For risk-averse German retail investors, real estate funds once seemed like the perfect way to avoid the stomach-churning ups and downs of the stock market. The funds invest in bricks and mortar such as office buildings and are designed to pay a modest but steady return of 4% to 6% a year. Investors can redeem their shares at any time for a price based on the estimated value of fund holdings, but the shares aren't traded on any open market, and big price movements are rare.
Little wonder that, in the wake of the tech-stock meltdown, Germans poured billions into property funds, making them No.3 in popularity as a vehicle for retail investors -- after stocks and bonds. "I was always told it was an absolutely secure investment," says Ingrid Naab, a Frankfurt schoolteacher who bought shares in a fund sold by Deutsche Bank's (DB ) DB Real Estate unit.
Now these brick-and-mortar investments aren't looking so solid after all. On Dec. 13, Frankfurt's Deutsche Bank shocked the German banking world by freezing the $7.2 billion fund. The bank made its unprecedented move after investors were spooked by Deutsche Bank's announcement that it would conduct an unscheduled revaluation of the fund. Since that could only mean a sharp markdown of the underlying assets, investors crowded bank branches to redeem their shares. Freezing the fund amounts to the equivalent of a bank closing its doors to a mob of frantic depositors, and the result has been alarm in the German banking community about the reliability of the country's $105 billion property-fund industry.
Yet Deutsche Bank's decision to revalue its real estate funds was the result of a long-simmering problem. Germany's commercial-property market has been in a four-year slump, with rising vacancy rates and falling rents. Now the German banking world is waiting anxiously for the results of the independent valuation commissioned by Deutsche Bank of its frozen fund. The assessment is due in early February.
German bankers fear a major write-down may shatter fragile investor confidence, creating a domino effect. Other real estate funds heavily invested in property might also be forced to close and liquidate their assets, probably with big losses. Legally, investors carry all the risk, but in practice German banks won't be able to avoid covering some of the loss from investments they often sold as "mündelsicher" -- good as gold. The funds were sold almost exclusively to ordinary Germans, rather than institutional investors. "If a second one closes, then there could be a run," says Alexandra Merz, managing director of Scope Analysis, a Berlin firm that rates investment products.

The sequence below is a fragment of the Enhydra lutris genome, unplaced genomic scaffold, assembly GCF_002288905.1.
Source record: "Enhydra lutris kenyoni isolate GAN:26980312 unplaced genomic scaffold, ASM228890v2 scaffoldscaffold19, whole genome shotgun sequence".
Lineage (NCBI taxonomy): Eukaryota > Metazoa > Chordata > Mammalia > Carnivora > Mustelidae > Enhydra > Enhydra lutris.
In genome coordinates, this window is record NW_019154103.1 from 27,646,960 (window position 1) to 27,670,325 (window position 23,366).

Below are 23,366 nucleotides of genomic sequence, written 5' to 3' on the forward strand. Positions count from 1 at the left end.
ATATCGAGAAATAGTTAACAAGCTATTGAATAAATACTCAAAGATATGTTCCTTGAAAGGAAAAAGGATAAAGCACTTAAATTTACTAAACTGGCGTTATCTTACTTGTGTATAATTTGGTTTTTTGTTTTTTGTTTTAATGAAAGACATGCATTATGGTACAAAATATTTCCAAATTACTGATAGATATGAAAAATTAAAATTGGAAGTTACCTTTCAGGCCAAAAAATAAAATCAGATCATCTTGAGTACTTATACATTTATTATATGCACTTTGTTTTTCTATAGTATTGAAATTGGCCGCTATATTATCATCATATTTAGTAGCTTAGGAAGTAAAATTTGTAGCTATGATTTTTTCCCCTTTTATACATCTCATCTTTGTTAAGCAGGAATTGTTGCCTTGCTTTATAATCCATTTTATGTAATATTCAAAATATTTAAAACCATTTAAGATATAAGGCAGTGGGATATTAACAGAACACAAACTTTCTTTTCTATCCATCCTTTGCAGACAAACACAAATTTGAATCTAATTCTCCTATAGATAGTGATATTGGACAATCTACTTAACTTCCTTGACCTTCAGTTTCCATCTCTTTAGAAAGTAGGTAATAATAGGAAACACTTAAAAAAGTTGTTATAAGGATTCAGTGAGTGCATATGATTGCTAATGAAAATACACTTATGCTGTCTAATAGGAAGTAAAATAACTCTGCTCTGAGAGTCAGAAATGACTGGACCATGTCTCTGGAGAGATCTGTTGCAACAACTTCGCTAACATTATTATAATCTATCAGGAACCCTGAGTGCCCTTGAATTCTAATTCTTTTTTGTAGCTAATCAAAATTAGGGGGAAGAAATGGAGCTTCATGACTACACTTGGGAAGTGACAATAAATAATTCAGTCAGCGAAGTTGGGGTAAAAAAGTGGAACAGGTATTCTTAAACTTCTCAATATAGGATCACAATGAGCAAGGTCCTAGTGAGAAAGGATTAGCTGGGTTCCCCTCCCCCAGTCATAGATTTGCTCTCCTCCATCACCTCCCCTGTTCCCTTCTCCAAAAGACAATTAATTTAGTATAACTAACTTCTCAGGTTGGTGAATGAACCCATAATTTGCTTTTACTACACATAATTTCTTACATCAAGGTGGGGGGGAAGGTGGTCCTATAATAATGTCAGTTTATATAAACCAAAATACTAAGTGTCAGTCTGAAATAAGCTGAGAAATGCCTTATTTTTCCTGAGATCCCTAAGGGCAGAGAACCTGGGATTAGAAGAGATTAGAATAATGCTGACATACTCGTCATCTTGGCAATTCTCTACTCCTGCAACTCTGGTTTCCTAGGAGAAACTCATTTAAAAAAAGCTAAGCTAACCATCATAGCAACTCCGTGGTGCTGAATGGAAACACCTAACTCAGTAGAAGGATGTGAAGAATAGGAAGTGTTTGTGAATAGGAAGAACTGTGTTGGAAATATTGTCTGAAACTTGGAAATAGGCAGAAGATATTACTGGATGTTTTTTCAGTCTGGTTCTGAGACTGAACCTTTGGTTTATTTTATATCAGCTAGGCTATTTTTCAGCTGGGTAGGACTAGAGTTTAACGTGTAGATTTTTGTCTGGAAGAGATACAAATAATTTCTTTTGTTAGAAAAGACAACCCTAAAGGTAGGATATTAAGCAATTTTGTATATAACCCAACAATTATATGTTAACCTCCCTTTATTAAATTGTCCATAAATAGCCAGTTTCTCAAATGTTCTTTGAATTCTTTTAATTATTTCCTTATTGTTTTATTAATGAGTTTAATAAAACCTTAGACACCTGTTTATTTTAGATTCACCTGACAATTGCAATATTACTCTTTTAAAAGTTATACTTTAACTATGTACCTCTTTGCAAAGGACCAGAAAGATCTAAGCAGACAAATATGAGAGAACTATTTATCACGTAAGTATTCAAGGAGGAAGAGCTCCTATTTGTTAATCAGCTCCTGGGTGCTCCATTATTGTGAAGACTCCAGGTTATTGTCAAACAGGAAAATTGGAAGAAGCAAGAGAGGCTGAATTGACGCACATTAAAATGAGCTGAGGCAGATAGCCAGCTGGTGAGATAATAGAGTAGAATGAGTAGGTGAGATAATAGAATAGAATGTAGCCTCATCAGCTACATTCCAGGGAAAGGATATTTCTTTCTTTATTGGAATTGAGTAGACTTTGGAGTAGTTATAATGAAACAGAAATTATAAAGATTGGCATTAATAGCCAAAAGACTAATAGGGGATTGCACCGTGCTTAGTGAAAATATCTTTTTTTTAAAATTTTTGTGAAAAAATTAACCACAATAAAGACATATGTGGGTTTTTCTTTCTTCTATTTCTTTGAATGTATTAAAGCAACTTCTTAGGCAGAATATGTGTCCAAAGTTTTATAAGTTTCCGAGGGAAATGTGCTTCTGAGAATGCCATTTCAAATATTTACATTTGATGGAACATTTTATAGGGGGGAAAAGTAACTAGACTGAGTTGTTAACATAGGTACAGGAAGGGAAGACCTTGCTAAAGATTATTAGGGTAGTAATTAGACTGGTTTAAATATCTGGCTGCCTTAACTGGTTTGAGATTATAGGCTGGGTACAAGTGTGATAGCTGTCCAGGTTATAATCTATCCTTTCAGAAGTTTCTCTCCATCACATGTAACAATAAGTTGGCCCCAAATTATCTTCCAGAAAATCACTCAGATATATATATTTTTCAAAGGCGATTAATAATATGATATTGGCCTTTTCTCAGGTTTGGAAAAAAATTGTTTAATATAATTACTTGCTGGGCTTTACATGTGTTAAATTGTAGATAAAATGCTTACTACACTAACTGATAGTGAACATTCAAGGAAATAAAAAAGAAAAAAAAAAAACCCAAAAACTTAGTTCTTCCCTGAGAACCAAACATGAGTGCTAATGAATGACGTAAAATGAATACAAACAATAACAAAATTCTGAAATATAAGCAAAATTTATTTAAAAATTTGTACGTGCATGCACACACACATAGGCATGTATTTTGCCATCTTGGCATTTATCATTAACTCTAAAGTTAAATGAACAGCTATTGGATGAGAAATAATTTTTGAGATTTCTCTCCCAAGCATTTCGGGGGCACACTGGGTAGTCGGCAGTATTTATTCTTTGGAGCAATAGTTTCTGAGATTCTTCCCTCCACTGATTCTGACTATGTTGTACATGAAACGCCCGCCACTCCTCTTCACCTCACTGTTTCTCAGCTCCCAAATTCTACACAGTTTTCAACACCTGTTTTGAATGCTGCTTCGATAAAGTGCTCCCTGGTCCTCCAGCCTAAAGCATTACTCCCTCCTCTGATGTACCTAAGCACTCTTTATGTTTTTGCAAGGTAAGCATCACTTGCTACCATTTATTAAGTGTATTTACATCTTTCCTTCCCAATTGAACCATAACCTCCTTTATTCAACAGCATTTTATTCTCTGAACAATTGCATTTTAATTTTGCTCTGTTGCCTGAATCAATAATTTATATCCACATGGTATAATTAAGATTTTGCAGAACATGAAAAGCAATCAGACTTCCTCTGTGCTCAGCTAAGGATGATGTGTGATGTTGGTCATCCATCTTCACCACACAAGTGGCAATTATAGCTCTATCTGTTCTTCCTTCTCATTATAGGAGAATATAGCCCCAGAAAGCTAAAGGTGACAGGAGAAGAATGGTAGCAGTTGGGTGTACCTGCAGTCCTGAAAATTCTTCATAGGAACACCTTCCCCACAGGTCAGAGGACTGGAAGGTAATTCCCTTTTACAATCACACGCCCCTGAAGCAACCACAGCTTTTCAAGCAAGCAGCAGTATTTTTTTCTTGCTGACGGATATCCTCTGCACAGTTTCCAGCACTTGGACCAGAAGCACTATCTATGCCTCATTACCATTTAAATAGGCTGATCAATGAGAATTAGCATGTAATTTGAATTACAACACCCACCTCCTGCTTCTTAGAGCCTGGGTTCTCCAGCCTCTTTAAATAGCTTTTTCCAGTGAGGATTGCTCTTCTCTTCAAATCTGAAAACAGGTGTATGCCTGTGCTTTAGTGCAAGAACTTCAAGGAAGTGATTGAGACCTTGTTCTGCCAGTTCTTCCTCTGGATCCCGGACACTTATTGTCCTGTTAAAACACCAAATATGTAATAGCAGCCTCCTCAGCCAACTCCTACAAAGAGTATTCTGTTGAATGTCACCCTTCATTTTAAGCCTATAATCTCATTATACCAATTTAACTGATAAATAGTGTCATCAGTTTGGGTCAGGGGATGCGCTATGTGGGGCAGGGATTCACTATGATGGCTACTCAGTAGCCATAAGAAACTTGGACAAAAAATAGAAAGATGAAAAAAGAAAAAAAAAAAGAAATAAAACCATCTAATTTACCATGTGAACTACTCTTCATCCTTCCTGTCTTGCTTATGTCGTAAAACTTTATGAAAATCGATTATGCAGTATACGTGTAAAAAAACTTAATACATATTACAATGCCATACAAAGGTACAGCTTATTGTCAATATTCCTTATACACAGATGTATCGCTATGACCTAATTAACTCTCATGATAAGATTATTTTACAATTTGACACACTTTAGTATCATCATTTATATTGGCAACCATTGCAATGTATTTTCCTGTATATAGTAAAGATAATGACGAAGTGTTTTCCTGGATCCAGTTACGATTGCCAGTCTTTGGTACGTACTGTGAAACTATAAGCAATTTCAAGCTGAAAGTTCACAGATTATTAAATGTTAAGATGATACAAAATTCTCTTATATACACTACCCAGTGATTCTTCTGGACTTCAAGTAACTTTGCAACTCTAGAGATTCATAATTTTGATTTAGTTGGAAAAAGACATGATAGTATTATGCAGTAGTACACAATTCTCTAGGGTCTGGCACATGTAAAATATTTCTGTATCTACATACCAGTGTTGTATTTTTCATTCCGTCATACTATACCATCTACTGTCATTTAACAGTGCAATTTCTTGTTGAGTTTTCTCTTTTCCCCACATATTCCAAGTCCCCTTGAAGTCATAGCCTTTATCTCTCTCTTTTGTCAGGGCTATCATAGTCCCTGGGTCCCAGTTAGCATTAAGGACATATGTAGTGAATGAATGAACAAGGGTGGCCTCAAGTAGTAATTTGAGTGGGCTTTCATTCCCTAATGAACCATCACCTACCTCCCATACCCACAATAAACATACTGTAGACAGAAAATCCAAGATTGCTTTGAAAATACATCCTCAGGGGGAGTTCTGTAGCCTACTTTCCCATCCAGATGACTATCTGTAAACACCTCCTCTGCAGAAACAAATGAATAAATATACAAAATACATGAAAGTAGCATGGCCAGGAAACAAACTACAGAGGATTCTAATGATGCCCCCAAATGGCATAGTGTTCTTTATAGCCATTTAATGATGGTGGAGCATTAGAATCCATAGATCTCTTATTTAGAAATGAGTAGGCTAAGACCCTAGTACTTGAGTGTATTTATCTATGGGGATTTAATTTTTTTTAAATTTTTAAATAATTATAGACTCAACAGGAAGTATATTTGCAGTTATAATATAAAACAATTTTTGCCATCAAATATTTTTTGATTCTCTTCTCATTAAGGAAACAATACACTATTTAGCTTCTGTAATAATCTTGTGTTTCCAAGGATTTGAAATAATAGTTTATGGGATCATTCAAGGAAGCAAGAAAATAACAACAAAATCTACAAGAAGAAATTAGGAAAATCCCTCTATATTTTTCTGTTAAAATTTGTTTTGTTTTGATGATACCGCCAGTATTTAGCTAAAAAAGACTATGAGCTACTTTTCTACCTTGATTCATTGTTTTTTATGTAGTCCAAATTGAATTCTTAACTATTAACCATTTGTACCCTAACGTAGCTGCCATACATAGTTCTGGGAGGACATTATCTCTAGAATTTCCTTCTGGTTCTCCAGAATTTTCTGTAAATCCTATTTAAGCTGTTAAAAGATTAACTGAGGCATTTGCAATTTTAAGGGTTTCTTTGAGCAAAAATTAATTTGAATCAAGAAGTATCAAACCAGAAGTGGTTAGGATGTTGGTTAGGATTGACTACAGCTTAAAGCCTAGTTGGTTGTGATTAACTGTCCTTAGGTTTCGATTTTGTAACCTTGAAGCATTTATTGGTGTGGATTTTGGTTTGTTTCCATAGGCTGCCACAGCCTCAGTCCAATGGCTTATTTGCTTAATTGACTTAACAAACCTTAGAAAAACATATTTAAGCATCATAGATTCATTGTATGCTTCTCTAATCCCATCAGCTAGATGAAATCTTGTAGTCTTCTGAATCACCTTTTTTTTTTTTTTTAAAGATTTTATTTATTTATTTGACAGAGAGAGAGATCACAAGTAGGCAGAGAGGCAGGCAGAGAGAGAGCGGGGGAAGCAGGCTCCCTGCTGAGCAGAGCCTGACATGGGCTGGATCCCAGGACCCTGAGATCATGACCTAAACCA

Fearful of just such a panic, regulators at Germany's Federal Financial Supervisory Authority have ordered real estate fund managers to supply figures daily on outflows. So far, regulators say, investors have trusted the assurances from fund providers and haven't lost their nerve. Edgar Meister, a member of the executive board of the Bundesbank, Germany's central bank, sought to calm markets by telling the business daily Handelsblatt in an interview published on Dec. 27 that he thinks the nation's banks are strong enough to absorb any shock in real estate funds.
The big flaw with the funds is that they promise investors liquidity but are themselves tied up in illiquid assets such as shopping centers or industrial parks. If too many investors demand their money back, fund managers have trouble raising enough cash. The most troubled funds are generally those most exposed to the German real estate market.The Deutsche Bank fund currently on ice has some 65% of its capital tied up in German property such as the Focus Teleport, a Berlin office building that counts DaimlerChrysler (DCX ) among its tenants. Declining rental income had already pushed the fund's annual return below 3%, prompting investors to withdraw more than $1 billion in the year before the fund was closed.
Deutsche Bank's fund is hardly the first to get into trouble. Other funds have also seen huge withdrawals. Commerzbank's (CRZBY ) hausInvest europa fund, the biggest German property fund, suffered an outflow through November, 2005, of $1.6 billion, leaving fund volume at $10.7 billion. But so far, the institutions behind the funds have always used their resources to prevent a panic. For example, Allianz Group (AZ ) bought buildings worth $2.1 billion from a fund operated by its Dresdner Bank subsidiary, avoiding a fire sale of properties to raise cash.
ON THE MEND
Deutsche's rivals are privately seething that the bank, Germany's largest, didn't take similar steps, especially since there are signs that commercial real estate is improving. "We think the low point has been reached," says Peter Birchinger, an associate partner at real estate consultant Cushman & Wakefield Healey & Baker in Frankfurt.
Instead, Deutsche promised only to provide "fair" compensation to people who have bought shares during the past two years. That, however, "doesn't conform to the traditional way of doing banking in Germany," says Reinhard H. Schmidt, a professor of international banking at the University of Frankfurt. Perhaps the bank's un-German move shouldn't come as a surprise, though, considering that DB Real Estate answers to Kevin Parker, Deutsche Bank's head of asset management, who is based in New York.
In fact, Deutsche Bank, which has increasingly focused on investment banking, might not be sorry to see real estate funds die out. The bank has led the drive to win government approval to create real estate investment trusts, the exchange-traded instruments popular in the U.S. and other countries. But a switch to REITs wouldn't help investors who have already sunk savings into traditional property funds. "I wanted something for retirement. I'm not a speculator," says Naab, the Frankfurt schoolteacher. Once again, Germans are discovering that risk is part of any investment.
By Jack Ewing